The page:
If you’ve ever looked for a job, you know a job search has many components: researching, updating your resume, writing cover letters, networking, managing job applications, and, most importantly, interviewing.
The interview is your opportunity to convince the interviewer you’re the best person for the job. It’s your sales pitch. Present your qualifications with confidence and enthusiasm, and you’re more likely to stand out and get the offer. Interviewing can feel intimidating, but if you follow these guidelines, you may soon find yourself at the top of the candidate list.
1. Do your research
The clearest path to a successful interview is preparation. To start, download a job interview checklist. Most of these lists begin with researching the position, the company, and the industry. The sooner you start that research, the better.
Review the job description carefully. Note the skills and attributes the company seeks and comb through your experience to identify relevant skills. Think about how you’ve demonstrated these skills in the past. Scrutinizing the job description is essential if you’re moving into a new career (consult a career change checklist for guidance).
Next, study up on your potential employer. Good sources of information are the company’s website and social media pages, employee reviews on sites such as Glassdoor, and search results for recent articles or publicity the company has received. If you know the names of the people you’ll meet, learn about them on LinkedIn.
2. Hone your story
An internet search will bring up many common interview questions. If you’re interviewing for a role in a particular industry, you may find information relevant to both. Take some time to review interview questions, think of ways to highlight your qualifications, and prepare answers that show why you’re the ideal candidate. The STAR method is a great way to structure your responses (for help writing STAR responses, look for job interview prep worksheets that use this method).
Brainstorm other questions your interviewer may ask and prepare questions you might want to ask as well, to highlight your knowledge and interest in the company.
Also, consider your first impression. You’re likely one of many applicants. Can you share a work-related story or common interest that will help you stand out in the interviewer’s memory?
3. Practice, practice, practice
Acing an interview takes skill, and improving a skill requires practice. Once you’re confident that your answers help you put your best foot forward, rehearse. Ask a friend or family member to sit for a mock interview with you. Treat it as if it’s the real thing and be mindful of how you present yourself.
You can even record it to review later. Examine not just what you say but also how you say it.
Do you sound confident, energetic, upbeat? Look at your body language and facial expressions. Are you smiling? Are you maintaining eye contact? Repeat the mock interview process if you need to, but don’t try to memorize your responses. You should sound authentic, not robotic.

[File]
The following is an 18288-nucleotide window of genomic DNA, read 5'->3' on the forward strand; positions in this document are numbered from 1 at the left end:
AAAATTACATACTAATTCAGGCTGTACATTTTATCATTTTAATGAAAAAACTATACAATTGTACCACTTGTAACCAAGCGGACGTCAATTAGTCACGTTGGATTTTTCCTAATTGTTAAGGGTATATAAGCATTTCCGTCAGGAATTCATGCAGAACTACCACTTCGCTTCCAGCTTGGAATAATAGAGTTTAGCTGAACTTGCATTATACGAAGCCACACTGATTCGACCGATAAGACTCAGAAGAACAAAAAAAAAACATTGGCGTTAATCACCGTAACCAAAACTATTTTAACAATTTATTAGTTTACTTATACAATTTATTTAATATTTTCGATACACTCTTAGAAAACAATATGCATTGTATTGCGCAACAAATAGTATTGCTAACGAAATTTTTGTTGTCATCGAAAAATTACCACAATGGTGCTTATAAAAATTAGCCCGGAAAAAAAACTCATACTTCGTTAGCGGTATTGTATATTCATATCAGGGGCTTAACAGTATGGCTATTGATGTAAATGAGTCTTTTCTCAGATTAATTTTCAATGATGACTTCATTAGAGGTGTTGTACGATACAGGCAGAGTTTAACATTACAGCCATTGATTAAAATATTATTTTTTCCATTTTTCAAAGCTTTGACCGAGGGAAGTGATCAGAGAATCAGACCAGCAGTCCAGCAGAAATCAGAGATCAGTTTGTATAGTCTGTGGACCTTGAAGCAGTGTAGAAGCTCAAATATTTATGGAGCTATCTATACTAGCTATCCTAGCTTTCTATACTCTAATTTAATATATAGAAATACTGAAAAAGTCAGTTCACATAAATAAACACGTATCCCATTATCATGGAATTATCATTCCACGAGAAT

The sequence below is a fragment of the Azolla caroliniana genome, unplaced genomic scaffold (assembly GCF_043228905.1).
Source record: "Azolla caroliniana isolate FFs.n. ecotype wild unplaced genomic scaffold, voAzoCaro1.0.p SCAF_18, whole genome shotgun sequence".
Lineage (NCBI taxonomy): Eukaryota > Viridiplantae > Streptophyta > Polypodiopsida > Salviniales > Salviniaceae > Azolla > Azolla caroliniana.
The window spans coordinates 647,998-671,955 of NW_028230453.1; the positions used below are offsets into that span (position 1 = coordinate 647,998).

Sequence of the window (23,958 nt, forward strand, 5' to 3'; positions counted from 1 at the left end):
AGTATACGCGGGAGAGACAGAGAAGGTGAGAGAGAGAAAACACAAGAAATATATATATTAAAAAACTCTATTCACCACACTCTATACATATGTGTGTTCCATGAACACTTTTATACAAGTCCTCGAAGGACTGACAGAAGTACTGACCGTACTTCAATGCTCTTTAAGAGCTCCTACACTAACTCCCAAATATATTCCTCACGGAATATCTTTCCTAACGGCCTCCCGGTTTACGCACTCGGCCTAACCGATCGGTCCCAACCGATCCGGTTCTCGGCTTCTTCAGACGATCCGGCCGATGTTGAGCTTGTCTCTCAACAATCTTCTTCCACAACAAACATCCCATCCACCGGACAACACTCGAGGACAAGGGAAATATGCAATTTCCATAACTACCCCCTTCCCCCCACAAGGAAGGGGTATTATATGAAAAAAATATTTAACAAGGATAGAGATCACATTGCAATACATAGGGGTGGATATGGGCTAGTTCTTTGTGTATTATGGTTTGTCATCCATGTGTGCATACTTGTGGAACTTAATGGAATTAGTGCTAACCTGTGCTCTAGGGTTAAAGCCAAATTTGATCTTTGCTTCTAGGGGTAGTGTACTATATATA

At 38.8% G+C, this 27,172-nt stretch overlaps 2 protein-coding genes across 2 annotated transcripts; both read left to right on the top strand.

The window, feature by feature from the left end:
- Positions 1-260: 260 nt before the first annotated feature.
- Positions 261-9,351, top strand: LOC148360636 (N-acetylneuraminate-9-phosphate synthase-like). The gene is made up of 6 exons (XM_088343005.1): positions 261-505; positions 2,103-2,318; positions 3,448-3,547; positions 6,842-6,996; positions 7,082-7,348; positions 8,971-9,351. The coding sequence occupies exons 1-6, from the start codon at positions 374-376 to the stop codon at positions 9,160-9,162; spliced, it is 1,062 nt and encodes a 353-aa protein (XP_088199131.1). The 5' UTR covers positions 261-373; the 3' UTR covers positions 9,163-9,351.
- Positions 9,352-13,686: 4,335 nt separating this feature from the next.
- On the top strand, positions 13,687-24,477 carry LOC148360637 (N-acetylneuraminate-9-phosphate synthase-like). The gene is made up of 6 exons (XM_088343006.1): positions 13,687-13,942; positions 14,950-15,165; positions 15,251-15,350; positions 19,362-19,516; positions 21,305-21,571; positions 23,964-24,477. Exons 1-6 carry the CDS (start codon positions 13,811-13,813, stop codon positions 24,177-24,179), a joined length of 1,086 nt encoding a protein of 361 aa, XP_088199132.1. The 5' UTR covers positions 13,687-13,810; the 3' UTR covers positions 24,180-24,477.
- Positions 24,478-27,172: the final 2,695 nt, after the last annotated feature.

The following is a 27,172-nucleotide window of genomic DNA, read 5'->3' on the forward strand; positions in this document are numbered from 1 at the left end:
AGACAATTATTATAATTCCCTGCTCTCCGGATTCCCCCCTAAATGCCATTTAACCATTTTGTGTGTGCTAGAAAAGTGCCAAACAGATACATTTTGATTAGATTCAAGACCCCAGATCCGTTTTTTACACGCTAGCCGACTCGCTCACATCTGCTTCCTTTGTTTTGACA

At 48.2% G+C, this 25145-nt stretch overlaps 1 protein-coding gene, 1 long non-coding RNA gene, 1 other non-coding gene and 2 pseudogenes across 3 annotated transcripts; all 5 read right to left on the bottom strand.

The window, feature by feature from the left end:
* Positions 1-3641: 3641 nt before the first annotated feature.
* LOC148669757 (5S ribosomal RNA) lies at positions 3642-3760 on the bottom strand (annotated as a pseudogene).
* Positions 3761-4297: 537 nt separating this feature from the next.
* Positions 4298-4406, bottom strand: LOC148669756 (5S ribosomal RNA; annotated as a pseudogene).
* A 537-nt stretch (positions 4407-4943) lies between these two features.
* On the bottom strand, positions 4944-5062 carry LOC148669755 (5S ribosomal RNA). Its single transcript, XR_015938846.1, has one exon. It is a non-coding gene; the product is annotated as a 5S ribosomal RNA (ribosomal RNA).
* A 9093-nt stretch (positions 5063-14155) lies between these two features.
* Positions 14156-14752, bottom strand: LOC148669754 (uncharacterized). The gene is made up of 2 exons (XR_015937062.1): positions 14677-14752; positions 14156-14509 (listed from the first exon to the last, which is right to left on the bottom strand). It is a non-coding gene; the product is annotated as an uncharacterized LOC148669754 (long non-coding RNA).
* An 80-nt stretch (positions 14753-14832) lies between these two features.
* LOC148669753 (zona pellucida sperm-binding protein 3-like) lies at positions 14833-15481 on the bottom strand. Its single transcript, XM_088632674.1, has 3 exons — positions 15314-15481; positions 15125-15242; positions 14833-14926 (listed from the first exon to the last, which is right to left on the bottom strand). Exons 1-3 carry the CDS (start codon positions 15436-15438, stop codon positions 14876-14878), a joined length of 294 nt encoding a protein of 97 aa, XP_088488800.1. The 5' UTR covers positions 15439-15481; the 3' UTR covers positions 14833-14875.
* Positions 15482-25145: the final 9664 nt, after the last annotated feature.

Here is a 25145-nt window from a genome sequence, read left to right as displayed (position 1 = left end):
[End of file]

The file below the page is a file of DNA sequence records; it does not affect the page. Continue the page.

4. Arrive ready
Now that you’re prepared to nail that interview take care of all the other details. Choose your outfit a few days before and make sure it’s clean, pressed, and appropriate for the job. Figure out your transportation logistics, get an accurate idea of how long it will take to get there, and know where you can park if you’re driving. Plan to arrive at least 15 minutes before your interview starts and factor that into your travel time.
Although by now you’ve likely sent in your resume, it wouldn’t hurt to download a resume writing checklist and take another look at the version you provided. Print a few copies and place them in a professional-looking bag or organizer along with pens, business cards (if you have them), and any certifications, industry membership cards, or other documents that might help you stand out.
Remember to include your portfolio if it’s required and your driver’s license or other identification.
In the event of an online interview, you may have some additional considerations. Ensure you have reliable internet access, and your equipment works and is fully charged (or you have access to an electrical outlet). Find a quiet environment with a neutral background, so nothing is distracting. Avoid bright windows or fluorescent lights. Finally, look at the camera instead of the screen (try practicing with a friend ahead of time).
The night before, eat a nutritious dinner and avoid anything that could disrupt your sleep, such as alcoholic beverages or spicy foods. Try to get a solid seven or eight hours of shuteye so you’ll wake up rested and ready.
Once you get there, remember to silence your phone or turn it off altogether. If you’re feeling a little nervous, take a few minutes to sit up straight and center yourself. Being nervous is normal, but you’ve done your homework. You’ve got this!